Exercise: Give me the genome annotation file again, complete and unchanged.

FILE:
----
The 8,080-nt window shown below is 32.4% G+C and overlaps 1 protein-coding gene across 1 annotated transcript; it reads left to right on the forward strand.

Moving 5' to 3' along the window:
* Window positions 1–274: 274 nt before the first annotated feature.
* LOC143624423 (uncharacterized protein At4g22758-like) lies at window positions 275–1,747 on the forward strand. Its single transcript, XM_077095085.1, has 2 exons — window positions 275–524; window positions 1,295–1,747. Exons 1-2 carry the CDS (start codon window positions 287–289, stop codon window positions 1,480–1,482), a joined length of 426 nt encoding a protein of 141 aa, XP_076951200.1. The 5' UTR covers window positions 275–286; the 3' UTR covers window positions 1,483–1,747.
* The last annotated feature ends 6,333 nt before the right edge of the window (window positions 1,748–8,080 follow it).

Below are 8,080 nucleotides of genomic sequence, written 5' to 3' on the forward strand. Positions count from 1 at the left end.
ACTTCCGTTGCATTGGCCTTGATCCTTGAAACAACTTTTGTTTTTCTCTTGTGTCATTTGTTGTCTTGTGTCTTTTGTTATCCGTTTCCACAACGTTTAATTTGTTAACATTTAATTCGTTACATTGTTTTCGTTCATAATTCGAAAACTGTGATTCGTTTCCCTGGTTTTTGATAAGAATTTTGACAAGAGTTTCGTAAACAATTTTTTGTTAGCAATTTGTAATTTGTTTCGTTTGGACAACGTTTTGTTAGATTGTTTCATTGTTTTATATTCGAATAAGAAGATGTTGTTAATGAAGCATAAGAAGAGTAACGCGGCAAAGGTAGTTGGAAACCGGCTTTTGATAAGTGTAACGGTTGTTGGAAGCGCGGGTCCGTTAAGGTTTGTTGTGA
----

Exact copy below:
The 8,080-nt window shown below is 32.4% G+C and overlaps 1 protein-coding gene across 1 annotated transcript; it reads left to right on the forward strand.

Moving 5' to 3' along the window:
* Window positions 1–274: 274 nt before the first annotated feature.
* LOC143624423 (uncharacterized protein At4g22758-like) lies at window positions 275–1,747 on the forward strand. Its single transcript, XM_077095085.1, has 2 exons — window positions 275–524; window positions 1,295–1,747. Exons 1-2 carry the CDS (start codon window positions 287–289, stop codon window positions 1,480–1,482), a joined length of 426 nt encoding a protein of 141 aa, XP_076951200.1. The 5' UTR covers window positions 275–286; the 3' UTR covers window positions 1,483–1,747.
* The last annotated feature ends 6,333 nt before the right edge of the window (window positions 1,748–8,080 follow it).

Below are 8,080 nucleotides of genomic sequence, written 5' to 3' on the forward strand. Positions count from 1 at the left end.
ACTTCCGTTGCATTGGCCTTGATCCTTGAAACAACTTTTGTTTTTCTCTTGTGTCATTTGTTGTCTTGTGTCTTTTGTTATCCGTTTCCACAACGTTTAATTTGTTAACATTTAATTCGTTACATTGTTTTCGTTCATAATTCGAAAACTGTGATTCGTTTCCCTGGTTTTTGATAAGAATTTTGACAAGAGTTTCGTAAACAATTTTTTGTTAGCAATTTGTAATTTGTTTCGTTTGGACAACGTTTTGTTAGATTGTTTCATTGTTTTATATTCGAATAAGAAGATGTTGTTAATGAAGCATAAGAAGAGTAACGCGGCAAAGGTAGTTGGAAACCGGCTTTTGATAAGTGTAACGGTTGTTGGAAGCGCGGGTCCGTTAAGGTTTGTTGTGA